It used to be the case that only employees with parental and or caring responsibilities could apply for flexible working. However the law changed in 2014 and now all employees (with at least 26 weeks' service) have the right to request flexible working for whatever reason. This could cover situations such as wanting to achieve a better work life balance or to enable you to study and return to college or university.
If you make such a request, your employer has a legal duty to give consdieration your application in a reasonable manner and only reject it if there are good business reasons for doing so.
Examples of different types of flexible working include:
- part-time work
- flexi time, that is choosing which hours to work
- compressed hours, that is working agreed hours over fewer days
- job sharing
- working from home
- time off in lieu
- term-time working
To be eligible to make a statutory flexible working request, you must:
- be an employee - agency workers do not qualify
- have worked for your employer continuously for at least 26 weeks on the date you make your request
- not have made another statutory request during the past 12 months
The right is not a right to flexible working but only the right to request it.
If you have the statutory right to apply, then there is a procedure that must be followed by both you and your employer. The law requires this process to be completed within 3 months of your making the request. Your employer must consider your request objectively and can only reject it if there are business reasons (as set out in legislation) for doing so. These are:-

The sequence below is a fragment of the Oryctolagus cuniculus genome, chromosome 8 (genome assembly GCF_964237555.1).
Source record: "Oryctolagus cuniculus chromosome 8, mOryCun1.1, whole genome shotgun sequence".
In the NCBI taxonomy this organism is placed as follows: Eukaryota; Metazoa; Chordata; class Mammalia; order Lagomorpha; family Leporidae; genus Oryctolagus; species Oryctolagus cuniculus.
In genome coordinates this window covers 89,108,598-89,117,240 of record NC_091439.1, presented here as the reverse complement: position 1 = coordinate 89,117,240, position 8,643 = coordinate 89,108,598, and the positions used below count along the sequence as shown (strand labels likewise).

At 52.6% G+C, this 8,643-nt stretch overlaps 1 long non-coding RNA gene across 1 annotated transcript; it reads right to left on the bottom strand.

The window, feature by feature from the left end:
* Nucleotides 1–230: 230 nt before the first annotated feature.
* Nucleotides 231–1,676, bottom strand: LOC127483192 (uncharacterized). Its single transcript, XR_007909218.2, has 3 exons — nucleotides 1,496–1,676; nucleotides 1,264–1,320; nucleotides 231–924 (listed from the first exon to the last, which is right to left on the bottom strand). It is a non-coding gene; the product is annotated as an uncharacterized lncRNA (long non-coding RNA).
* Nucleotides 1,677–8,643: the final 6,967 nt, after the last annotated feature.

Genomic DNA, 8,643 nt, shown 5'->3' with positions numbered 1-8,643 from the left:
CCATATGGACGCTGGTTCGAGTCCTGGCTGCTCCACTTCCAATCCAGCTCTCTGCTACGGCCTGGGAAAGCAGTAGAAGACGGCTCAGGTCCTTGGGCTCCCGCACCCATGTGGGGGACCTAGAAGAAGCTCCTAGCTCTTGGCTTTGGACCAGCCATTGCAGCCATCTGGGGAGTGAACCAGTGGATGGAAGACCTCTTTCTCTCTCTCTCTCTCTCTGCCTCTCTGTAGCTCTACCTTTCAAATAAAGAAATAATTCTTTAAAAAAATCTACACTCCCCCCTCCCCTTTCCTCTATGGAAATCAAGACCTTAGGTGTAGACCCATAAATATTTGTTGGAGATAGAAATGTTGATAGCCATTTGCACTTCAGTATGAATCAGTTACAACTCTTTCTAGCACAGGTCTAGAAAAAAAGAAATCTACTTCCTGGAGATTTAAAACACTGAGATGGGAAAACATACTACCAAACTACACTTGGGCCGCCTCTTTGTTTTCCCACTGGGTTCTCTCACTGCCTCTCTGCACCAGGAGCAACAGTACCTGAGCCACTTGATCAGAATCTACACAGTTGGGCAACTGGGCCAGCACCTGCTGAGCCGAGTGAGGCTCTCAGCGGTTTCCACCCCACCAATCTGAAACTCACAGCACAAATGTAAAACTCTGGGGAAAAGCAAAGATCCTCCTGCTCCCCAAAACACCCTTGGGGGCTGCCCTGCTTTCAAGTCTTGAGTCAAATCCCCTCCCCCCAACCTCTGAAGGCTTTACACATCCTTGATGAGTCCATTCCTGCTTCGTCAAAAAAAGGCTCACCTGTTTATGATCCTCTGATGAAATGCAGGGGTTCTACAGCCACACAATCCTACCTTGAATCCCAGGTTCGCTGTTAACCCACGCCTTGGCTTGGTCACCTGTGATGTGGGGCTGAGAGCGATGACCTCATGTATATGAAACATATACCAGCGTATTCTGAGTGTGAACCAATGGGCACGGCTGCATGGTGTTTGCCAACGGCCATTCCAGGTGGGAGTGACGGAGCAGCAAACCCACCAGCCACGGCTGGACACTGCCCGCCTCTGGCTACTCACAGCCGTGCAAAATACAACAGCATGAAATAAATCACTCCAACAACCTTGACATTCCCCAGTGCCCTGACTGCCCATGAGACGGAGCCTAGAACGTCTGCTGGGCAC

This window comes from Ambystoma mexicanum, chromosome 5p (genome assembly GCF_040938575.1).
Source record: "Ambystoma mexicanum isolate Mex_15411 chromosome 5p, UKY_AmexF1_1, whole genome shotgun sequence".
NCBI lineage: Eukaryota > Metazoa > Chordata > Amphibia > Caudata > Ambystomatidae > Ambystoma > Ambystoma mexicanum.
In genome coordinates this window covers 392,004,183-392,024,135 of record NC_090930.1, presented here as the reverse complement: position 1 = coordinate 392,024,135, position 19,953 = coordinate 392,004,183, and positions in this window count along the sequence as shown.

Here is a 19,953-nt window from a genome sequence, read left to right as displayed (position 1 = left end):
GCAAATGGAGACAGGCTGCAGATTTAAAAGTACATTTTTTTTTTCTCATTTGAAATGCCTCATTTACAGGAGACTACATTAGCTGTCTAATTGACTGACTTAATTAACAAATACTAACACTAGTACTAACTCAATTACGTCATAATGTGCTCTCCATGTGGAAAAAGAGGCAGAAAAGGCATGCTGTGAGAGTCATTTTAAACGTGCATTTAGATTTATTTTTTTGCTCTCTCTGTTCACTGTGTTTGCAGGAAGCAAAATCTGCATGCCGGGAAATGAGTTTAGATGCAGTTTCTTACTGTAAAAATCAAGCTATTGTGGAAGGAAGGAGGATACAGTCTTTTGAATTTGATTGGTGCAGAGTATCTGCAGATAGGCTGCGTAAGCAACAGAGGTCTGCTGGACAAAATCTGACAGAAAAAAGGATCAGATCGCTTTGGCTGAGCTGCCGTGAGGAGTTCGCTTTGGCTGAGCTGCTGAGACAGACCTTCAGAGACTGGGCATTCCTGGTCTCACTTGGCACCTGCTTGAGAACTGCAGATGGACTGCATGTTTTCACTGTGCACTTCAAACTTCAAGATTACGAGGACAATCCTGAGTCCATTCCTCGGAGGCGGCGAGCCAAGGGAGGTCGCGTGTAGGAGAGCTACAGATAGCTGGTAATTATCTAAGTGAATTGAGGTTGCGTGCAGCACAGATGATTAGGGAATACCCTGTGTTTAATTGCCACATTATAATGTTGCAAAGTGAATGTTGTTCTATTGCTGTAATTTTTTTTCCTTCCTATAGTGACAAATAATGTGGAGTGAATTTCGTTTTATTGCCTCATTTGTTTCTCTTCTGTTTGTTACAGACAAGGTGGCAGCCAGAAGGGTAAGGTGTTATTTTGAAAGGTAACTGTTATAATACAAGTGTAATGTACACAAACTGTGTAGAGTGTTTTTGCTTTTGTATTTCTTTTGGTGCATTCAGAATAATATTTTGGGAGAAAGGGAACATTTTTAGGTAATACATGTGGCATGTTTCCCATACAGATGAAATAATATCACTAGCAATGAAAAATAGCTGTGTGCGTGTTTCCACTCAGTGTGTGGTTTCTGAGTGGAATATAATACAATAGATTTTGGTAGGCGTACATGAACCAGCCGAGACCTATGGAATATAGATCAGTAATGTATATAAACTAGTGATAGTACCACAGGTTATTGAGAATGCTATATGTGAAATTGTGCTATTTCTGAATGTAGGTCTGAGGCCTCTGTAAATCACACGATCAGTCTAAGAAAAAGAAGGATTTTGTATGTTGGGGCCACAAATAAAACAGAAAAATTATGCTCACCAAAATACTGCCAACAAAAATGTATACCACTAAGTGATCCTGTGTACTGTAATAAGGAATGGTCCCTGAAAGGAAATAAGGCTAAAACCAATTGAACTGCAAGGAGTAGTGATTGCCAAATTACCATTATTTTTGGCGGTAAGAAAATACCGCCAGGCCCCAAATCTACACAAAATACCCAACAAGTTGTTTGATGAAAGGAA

- additional costs;
- ability to meet customer demand (ie: you want Friday's off and Friday's is your employer's busiest day);
- inability to reorganise work amongst existing staff;
- inability to recruit staff;
- detrimental impact on quality;
- detrimental impact on performance;
- insufficient work in the time proposed;and
- a planned reorganisation.
Once you have agreed to a flexible working arrangement, this may be regarded as a permanent change to your contract of employment which can affect your pay. Although some employers may first want to try out the flexible working for a trial period.
If your employer has refused your flexible working request then you can appeal the decision. If the appeal, is also rejected, then an employee can apply to the employment tribunal on the basis that the employer has failed to properly deal with your application. It is not however within the employment tribunal's power to make an order forcing your employer to grant your application for flexible working. Rather, if your application to the employment tribunal is successful it can result in a order that your employer reconsider your flexible working application and/or may award compensation of up to 8 weeks' pay.
If you have a query about flexible working, or you simply want more information about your rights, Ashby Cohen can help you. Please contact us for an initial free telephone consultation.
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